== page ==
Burnt out and nothing left to give, I eventually found the courage to quit, and took a few weeks off to clear my head. I thought I would feel relieved, but I simply felt loss. Had I been too rash in my decision? Should I have stuck it out and stayed? Going from nearly being a workaholic one day and having literally nothing to do the next, I grew impatient and tired of my own company. I was bored and in search of adventure and new experiences. My judgment was cloudy and I made poor decisions, choices that were flamed by impulsivity and recklessness. I couldn’t recognize myself. I blew every situation out of proportion, picked fights with the ones that I felt closest to and blamed everyone but myself for the situation I was in… Anger.

I ended up going back to El Salvador, where last year I had found myself, or so I thought. There, I began to feel light again. The pressure left my shoulders and my breaths felt more relaxed. I was finally at peace. I did a lot of introspection and decided that I would give the production world one more chance. Although this time, I would do it my way. I came back to Montreal and started the New Year with a bang. I began to offer my services as a freelance Production Manager. As my own boss, I would be in control. I would choose my work hours, as well as the projects and people I would work with. Most importantly, I would determine how much my time and work was worth. It seemed like it was working out for me. Whenever I would get contracts, I would work like a mad woman for a few days non-stop, but I told myself it was ok because I had chosen to do so. Production companies began to know my name and I got called on really cool projects. Things were beginning to line up… Bargaining.

But then something happened in my personal life and I hit a wall. Midwinter, I was forced to let go of two very special individuals who had played significant roles in my life the year before. And it simply broke me. At that moment, my soaring path in the production world lost all meaning. I began to refuse contracts, avoided all social gatherings and even stopped leaving my apartment. I was knee-deep in an existential crisis, questioning the meaning of life and my reason for existence. I wasn’t suicidal or anything like that, but the realization that all the time and energy that I had put towards a career that was basically all about manipulating consumers into purchasing products that I didn’t even care about was soul crushing… Depression. This might sound exaggerated, but that’s exactly what it felt like at the time. And to be honest, I still kind of see it that way. Just take the word “advertise” for example. It means to draw attention to (a product, service, or event) in a public medium in order to promote sales or attendance. It is fuelled by money, materialism and sometimes lies. But I pride myself for not being influenced by all those things, so what gave?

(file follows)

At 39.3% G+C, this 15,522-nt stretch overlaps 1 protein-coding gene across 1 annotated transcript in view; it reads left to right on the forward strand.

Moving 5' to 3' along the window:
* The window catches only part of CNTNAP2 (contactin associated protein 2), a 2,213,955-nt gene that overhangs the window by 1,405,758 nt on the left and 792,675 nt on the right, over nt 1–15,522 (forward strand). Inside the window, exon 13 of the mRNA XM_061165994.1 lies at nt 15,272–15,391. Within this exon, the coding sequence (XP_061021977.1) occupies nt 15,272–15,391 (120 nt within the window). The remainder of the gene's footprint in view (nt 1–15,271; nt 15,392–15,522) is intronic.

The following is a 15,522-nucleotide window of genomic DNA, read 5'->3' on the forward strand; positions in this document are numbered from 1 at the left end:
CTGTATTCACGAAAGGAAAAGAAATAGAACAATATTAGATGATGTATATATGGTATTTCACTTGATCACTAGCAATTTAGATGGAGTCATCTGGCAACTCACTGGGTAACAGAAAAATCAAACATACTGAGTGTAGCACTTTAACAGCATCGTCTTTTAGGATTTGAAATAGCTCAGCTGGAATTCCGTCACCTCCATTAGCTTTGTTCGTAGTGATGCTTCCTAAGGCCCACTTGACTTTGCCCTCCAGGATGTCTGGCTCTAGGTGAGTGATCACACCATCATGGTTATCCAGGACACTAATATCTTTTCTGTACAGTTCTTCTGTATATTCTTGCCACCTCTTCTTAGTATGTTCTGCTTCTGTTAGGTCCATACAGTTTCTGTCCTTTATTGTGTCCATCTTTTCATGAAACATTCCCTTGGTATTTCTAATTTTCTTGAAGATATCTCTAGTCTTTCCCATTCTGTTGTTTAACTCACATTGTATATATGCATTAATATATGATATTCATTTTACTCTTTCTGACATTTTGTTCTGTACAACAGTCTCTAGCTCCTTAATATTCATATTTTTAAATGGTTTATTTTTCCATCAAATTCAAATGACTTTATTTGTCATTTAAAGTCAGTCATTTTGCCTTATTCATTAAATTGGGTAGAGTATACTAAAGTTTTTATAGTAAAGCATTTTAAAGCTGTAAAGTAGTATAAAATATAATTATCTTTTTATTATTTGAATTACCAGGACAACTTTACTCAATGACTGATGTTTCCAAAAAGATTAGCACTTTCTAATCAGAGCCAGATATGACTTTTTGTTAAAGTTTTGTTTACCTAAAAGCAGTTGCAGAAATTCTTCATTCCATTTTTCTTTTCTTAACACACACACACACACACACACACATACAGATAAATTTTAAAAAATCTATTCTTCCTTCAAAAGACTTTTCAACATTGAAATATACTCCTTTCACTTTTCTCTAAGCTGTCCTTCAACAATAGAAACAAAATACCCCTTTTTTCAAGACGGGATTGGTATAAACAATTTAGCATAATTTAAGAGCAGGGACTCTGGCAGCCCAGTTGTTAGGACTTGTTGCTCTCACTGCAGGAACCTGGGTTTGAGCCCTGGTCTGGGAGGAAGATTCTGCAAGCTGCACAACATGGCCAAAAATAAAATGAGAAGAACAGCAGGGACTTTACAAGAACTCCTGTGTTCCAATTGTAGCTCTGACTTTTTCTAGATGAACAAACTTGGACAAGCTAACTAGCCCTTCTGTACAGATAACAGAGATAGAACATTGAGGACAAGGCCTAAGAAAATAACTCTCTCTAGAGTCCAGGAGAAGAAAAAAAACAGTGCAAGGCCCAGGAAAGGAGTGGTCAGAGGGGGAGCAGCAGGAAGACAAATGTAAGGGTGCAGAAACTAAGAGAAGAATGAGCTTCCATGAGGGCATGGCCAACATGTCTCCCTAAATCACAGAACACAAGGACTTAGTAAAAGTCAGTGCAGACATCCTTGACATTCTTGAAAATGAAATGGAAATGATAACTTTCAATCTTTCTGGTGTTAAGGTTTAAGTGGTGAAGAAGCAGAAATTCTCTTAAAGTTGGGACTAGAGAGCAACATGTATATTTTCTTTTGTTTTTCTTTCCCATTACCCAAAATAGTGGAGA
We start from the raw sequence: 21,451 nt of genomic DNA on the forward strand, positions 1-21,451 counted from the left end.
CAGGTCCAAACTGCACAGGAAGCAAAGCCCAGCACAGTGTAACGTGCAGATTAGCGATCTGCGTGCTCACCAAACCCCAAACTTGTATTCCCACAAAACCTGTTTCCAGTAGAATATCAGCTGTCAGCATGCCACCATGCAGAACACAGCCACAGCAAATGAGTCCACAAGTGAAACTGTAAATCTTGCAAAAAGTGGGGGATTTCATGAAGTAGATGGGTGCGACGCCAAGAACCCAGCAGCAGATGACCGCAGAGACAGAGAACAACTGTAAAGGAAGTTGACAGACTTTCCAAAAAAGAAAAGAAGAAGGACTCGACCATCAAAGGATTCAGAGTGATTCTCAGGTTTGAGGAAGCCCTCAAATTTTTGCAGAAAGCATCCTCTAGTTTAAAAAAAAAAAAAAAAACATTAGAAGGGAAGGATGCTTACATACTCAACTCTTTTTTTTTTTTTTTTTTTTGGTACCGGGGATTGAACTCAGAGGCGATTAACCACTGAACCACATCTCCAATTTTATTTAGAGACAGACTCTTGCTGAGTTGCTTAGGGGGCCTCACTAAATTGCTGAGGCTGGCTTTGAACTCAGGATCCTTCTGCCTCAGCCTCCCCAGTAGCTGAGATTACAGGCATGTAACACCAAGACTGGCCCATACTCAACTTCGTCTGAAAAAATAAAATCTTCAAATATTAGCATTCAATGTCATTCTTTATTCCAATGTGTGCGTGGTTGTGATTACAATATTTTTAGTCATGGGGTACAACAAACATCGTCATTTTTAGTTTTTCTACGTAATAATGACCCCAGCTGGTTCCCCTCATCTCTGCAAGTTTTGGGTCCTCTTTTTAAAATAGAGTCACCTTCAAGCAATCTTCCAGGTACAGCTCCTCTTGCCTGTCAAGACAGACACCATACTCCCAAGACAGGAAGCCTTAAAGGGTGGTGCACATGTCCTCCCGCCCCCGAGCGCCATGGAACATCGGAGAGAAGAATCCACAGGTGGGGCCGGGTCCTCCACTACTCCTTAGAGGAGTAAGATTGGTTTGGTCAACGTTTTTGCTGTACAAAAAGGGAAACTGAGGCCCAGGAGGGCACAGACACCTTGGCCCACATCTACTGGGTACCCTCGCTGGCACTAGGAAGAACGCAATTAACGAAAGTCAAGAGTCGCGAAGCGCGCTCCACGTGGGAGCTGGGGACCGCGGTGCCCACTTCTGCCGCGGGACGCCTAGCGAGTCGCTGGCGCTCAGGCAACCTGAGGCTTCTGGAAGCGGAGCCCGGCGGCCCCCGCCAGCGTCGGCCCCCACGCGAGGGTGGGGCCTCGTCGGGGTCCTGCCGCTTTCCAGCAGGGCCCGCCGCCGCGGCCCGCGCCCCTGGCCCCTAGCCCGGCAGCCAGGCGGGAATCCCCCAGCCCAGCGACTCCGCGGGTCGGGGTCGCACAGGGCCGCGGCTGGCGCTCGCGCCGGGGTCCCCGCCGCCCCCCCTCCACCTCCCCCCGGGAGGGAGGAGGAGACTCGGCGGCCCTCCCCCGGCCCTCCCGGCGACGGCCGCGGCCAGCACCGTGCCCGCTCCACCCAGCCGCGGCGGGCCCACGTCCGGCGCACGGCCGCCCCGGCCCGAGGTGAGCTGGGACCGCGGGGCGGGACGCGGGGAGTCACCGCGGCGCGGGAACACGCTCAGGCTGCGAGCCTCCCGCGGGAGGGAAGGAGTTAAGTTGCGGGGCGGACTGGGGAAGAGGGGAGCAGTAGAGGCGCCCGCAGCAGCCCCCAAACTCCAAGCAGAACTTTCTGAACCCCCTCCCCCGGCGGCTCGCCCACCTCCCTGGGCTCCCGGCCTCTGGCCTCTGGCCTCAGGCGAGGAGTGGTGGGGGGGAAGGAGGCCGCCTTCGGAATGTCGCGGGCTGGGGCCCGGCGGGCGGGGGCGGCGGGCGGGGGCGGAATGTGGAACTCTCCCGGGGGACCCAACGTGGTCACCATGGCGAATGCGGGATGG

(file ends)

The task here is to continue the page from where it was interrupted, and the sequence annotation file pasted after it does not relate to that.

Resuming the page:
Last winter, I didn’t just cut ties with two people; I lost a huge part of myself that I had spent most of my life creating. The person I thought I wanted to be, the image of myself I had fabricated. But I wanted to be this person for all of the wrong reasons. So at a mere 27 years of age, I decided to retire from my production life and it was probably the most difficult decision I’ve ever had to make. I’m still passionate about all media arts, video, photography, print, but I simply can’t make a career out of them. I don’t have the backbone for it and I’m not ashamed to admit it anymore… Acceptance.

I couldn’t understand what was going on with me, because the feeling of loss usually comes after the passing of a loved one. In my situation, nobody died, but it truly felt like a huge chunk of myself was gone forever and I had this massive hole to fill. That void is still quite present, but now that I have decided to accept to let go and move on, although it really isn’t easy, I choose to fill the vacant space with light and warmth. I vow to make well thought-out decisions for the right reasons, and to be grateful for all that comes my way. I am blessed with a beautiful life. I am healthy, surrounded by loving friends and family, and have the opportunity to be whoever I want to be. I can promise you this: I will not take this second chance for granted.

Gabby Mather